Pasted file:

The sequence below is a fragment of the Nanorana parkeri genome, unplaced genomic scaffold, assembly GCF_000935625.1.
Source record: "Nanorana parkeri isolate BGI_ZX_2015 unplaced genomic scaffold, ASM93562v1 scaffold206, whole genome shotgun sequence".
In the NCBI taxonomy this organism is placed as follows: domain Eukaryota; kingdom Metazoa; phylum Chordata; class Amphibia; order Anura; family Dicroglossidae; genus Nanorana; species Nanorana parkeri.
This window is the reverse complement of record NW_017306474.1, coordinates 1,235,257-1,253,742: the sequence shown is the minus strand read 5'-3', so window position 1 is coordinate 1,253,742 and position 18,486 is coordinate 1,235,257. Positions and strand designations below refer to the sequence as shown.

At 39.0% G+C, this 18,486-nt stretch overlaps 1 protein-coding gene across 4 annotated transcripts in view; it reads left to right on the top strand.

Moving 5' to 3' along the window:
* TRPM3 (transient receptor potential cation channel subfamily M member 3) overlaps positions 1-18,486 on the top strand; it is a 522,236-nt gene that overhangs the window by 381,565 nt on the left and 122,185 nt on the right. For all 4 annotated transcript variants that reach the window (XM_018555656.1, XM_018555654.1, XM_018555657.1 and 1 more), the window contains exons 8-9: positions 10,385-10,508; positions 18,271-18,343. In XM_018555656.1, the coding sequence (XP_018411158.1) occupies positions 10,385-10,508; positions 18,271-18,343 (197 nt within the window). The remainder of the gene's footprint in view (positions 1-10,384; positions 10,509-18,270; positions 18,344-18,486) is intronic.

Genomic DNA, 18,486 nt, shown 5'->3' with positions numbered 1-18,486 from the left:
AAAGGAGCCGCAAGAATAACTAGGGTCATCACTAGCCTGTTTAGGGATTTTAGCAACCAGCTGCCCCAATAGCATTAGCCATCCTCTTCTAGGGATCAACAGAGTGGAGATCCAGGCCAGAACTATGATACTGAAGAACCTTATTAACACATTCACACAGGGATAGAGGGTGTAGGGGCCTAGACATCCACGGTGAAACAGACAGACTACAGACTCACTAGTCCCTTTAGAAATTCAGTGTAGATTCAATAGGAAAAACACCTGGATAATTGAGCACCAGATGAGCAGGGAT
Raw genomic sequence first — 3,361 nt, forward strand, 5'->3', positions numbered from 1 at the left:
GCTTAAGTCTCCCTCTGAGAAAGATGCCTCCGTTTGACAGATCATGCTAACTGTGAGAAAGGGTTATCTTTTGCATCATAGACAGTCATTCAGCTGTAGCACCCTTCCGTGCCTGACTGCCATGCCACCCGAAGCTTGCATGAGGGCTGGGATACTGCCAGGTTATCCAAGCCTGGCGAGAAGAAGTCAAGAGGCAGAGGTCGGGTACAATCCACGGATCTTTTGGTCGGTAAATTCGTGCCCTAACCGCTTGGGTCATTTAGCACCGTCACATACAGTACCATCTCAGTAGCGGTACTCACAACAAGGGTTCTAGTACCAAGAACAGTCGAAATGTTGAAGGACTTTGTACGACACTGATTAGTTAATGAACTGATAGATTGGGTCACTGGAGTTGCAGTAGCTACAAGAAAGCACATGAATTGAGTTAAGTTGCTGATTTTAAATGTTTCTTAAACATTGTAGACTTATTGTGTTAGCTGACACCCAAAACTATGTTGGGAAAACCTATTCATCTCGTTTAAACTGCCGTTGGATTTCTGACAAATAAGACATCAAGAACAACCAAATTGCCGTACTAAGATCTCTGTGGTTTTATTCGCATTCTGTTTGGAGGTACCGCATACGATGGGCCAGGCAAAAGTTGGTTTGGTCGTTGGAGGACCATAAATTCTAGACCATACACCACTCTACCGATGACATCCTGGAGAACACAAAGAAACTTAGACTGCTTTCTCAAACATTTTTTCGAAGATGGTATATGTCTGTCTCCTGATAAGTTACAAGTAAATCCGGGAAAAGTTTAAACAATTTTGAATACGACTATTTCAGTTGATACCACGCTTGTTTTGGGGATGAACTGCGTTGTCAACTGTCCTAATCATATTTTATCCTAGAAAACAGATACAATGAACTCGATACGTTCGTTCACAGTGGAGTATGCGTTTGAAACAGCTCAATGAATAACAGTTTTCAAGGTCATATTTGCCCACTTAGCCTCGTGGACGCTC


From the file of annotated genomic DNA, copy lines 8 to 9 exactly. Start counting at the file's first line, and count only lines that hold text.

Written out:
Genomic DNA, 18,486 nt, shown 5'->3' with positions numbered 1-18,486 from the left:
AAAGGAGCCGCAAGAATAACTAGGGTCATCACTAGCCTGTTTAGGGATTTTAGCAACCAGCTGCCCCAATAGCATTAGCCATCCTCTTCTAGGGATCAACAGAGTGGAGATCCAGGCCAGAACTATGATACTGAAGAACCTTATTAACACATTCACACAGGGATAGAGGGTGTAGGGGCCTAGACATCCACGGTGAAACAGACAGACTACAGACTCACTAGTCCCTTTAGAAATTCAGTGTAGATTCAATAGGAAAAACACCTGGATAATTGAGCACCAGATGAGCAGGGAT